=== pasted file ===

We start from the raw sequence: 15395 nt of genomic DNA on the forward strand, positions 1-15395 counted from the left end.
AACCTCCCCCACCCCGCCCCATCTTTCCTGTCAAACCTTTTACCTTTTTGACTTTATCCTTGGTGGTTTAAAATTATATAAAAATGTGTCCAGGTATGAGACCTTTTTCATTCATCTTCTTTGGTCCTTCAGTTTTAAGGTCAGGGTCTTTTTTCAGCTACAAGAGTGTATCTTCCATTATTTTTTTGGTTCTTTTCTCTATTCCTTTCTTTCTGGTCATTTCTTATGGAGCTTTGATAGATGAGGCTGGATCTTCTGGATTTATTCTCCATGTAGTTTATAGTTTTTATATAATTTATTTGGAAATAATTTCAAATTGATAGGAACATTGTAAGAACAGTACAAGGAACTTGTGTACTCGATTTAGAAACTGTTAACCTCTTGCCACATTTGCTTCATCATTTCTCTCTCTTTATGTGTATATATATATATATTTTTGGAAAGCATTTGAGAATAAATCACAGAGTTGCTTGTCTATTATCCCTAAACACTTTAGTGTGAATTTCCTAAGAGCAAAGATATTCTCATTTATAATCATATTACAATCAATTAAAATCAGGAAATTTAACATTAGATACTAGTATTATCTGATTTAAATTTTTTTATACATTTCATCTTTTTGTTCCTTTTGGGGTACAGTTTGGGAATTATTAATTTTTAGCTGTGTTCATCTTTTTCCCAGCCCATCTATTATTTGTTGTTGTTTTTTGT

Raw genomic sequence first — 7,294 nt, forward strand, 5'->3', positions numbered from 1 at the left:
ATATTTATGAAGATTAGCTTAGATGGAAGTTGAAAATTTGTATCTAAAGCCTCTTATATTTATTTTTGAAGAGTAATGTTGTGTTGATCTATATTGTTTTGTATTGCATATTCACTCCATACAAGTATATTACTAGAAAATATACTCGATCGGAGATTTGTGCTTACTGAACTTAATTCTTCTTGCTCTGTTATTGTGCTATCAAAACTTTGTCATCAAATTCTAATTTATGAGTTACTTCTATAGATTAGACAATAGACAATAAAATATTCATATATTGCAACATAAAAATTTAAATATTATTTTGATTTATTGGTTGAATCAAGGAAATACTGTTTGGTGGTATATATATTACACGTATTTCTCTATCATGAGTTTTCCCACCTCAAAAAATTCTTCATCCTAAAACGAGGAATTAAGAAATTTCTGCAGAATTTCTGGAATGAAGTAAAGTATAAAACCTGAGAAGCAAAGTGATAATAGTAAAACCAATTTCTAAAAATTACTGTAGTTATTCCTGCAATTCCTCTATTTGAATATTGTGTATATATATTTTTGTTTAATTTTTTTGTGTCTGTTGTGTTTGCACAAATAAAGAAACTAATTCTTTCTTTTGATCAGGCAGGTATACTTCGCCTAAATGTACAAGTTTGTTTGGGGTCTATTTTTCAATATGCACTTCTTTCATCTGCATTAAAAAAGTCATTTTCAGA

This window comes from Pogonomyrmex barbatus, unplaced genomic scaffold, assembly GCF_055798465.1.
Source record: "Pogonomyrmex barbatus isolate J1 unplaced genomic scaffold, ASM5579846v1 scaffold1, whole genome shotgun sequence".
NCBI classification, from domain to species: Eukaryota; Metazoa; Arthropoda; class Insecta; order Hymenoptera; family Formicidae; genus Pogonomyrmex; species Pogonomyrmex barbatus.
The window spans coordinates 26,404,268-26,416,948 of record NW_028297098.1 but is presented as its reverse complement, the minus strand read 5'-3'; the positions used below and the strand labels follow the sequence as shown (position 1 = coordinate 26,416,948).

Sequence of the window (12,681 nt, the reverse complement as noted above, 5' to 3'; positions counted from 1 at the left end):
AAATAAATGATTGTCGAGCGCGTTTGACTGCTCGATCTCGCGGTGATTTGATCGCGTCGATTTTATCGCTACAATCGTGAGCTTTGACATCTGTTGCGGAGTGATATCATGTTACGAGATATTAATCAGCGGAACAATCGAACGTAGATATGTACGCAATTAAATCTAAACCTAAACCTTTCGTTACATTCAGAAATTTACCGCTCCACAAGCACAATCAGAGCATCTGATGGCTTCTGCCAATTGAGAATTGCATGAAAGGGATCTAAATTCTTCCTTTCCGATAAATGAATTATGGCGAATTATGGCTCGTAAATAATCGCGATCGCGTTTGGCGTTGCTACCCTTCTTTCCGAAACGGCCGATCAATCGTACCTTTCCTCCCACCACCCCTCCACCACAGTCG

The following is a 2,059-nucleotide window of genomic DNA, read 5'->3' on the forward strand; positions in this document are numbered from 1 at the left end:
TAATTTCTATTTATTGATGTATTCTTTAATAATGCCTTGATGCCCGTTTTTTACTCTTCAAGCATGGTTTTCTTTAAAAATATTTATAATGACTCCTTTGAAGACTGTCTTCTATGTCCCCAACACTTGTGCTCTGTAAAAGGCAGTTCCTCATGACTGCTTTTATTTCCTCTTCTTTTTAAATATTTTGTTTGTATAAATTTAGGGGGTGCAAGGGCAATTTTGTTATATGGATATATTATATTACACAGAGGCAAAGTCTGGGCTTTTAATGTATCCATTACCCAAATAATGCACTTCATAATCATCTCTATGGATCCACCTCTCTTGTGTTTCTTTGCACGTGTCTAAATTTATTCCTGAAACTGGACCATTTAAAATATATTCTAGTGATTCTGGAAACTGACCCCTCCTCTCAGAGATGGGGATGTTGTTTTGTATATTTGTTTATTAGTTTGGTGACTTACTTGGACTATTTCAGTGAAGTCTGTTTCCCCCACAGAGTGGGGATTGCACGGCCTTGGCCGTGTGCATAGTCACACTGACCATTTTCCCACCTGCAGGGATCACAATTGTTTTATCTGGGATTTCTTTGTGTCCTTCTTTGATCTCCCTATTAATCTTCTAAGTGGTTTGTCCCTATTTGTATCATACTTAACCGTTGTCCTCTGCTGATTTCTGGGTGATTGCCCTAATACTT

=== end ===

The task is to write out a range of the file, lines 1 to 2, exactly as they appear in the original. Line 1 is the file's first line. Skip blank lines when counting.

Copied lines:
We start from the raw sequence: 15395 nt of genomic DNA on the forward strand, positions 1-15395 counted from the left end.
AACCTCCCCCACCCCGCCCCATCTTTCCTGTCAAACCTTTTACCTTTTTGACTTTATCCTTGGTGGTTTAAAATTATATAAAAATGTGTCCAGGTATGAGACCTTTTTCATTCATCTTCTTTGGTCCTTCAGTTTTAAGGTCAGGGTCTTTTTTCAGCTACAAGAGTGTATCTTCCATTATTTTTTTGGTTCTTTTCTCTATTCCTTTCTTTCTGGTCATTTCTTATGGAGCTTTGATAGATGAGGCTGGATCTTCTGGATTTATTCTCCATGTAGTTTATAGTTTTTATATAATTTATTTGGAAATAATTTCAAATTGATAGGAACATTGTAAGAACAGTACAAGGAACTTGTGTACTCGATTTAGAAACTGTTAACCTCTTGCCACATTTGCTTCATCATTTCTCTCTCTTTATGTGTATATATATATATATTTTTGGAAAGCATTTGAGAATAAATCACAGAGTTGCTTGTCTATTATCCCTAAACACTTTAGTGTGAATTTCCTAAGAGCAAAGATATTCTCATTTATAATCATATTACAATCAATTAAAATCAGGAAATTTAACATTAGATACTAGTATTATCTGATTTAAATTTTTTTATACATTTCATCTTTTTGTTCCTTTTGGGGTACAGTTTGGGAATTATTAATTTTTAGCTGTGTTCATCTTTTTCCCAGCCCATCTATTATTTGTTGTTGTTTTTTGT